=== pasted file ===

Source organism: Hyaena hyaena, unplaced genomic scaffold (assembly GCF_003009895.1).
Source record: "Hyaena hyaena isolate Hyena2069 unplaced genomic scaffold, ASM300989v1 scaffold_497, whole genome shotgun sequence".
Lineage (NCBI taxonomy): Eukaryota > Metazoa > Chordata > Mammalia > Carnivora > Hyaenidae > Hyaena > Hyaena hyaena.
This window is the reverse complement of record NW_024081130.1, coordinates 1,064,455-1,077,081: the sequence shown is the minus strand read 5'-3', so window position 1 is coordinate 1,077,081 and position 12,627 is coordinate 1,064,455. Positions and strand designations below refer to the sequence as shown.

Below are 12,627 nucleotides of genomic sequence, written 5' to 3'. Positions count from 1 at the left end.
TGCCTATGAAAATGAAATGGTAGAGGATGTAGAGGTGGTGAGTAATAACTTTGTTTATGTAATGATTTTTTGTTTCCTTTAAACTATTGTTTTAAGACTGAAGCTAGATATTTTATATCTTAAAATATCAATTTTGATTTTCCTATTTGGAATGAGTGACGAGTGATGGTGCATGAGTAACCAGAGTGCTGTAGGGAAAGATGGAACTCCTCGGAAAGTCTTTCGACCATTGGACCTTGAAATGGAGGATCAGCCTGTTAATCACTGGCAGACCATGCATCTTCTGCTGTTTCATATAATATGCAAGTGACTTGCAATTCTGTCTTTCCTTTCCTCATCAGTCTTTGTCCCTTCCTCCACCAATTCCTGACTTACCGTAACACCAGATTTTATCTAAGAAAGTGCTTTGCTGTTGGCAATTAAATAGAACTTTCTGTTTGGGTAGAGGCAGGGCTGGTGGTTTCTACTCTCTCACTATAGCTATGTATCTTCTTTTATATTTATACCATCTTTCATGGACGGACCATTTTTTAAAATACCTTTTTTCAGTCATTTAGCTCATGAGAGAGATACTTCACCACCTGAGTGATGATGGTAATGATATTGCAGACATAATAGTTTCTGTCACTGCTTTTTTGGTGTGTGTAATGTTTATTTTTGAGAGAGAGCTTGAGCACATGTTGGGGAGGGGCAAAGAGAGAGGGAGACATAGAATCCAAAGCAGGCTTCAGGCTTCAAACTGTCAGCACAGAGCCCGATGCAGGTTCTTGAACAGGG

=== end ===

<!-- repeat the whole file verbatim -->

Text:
Source organism: Hyaena hyaena, unplaced genomic scaffold (assembly GCF_003009895.1).
Source record: "Hyaena hyaena isolate Hyena2069 unplaced genomic scaffold, ASM300989v1 scaffold_497, whole genome shotgun sequence".
Lineage (NCBI taxonomy): Eukaryota > Metazoa > Chordata > Mammalia > Carnivora > Hyaenidae > Hyaena > Hyaena hyaena.
This window is the reverse complement of record NW_024081130.1, coordinates 1,064,455-1,077,081: the sequence shown is the minus strand read 5'-3', so window position 1 is coordinate 1,077,081 and position 12,627 is coordinate 1,064,455. Positions and strand designations below refer to the sequence as shown.

Below are 12,627 nucleotides of genomic sequence, written 5' to 3'. Positions count from 1 at the left end.
TGCCTATGAAAATGAAATGGTAGAGGATGTAGAGGTGGTGAGTAATAACTTTGTTTATGTAATGATTTTTTGTTTCCTTTAAACTATTGTTTTAAGACTGAAGCTAGATATTTTATATCTTAAAATATCAATTTTGATTTTCCTATTTGGAATGAGTGACGAGTGATGGTGCATGAGTAACCAGAGTGCTGTAGGGAAAGATGGAACTCCTCGGAAAGTCTTTCGACCATTGGACCTTGAAATGGAGGATCAGCCTGTTAATCACTGGCAGACCATGCATCTTCTGCTGTTTCATATAATATGCAAGTGACTTGCAATTCTGTCTTTCCTTTCCTCATCAGTCTTTGTCCCTTCCTCCACCAATTCCTGACTTACCGTAACACCAGATTTTATCTAAGAAAGTGCTTTGCTGTTGGCAATTAAATAGAACTTTCTGTTTGGGTAGAGGCAGGGCTGGTGGTTTCTACTCTCTCACTATAGCTATGTATCTTCTTTTATATTTATACCATCTTTCATGGACGGACCATTTTTTAAAATACCTTTTTTCAGTCATTTAGCTCATGAGAGAGATACTTCACCACCTGAGTGATGATGGTAATGATATTGCAGACATAATAGTTTCTGTCACTGCTTTTTTGGTGTGTGTAATGTTTATTTTTGAGAGAGAGCTTGAGCACATGTTGGGGAGGGGCAAAGAGAGAGGGAGACATAGAATCCAAAGCAGGCTTCAGGCTTCAAACTGTCAGCACAGAGCCCGATGCAGGTTCTTGAACAGGG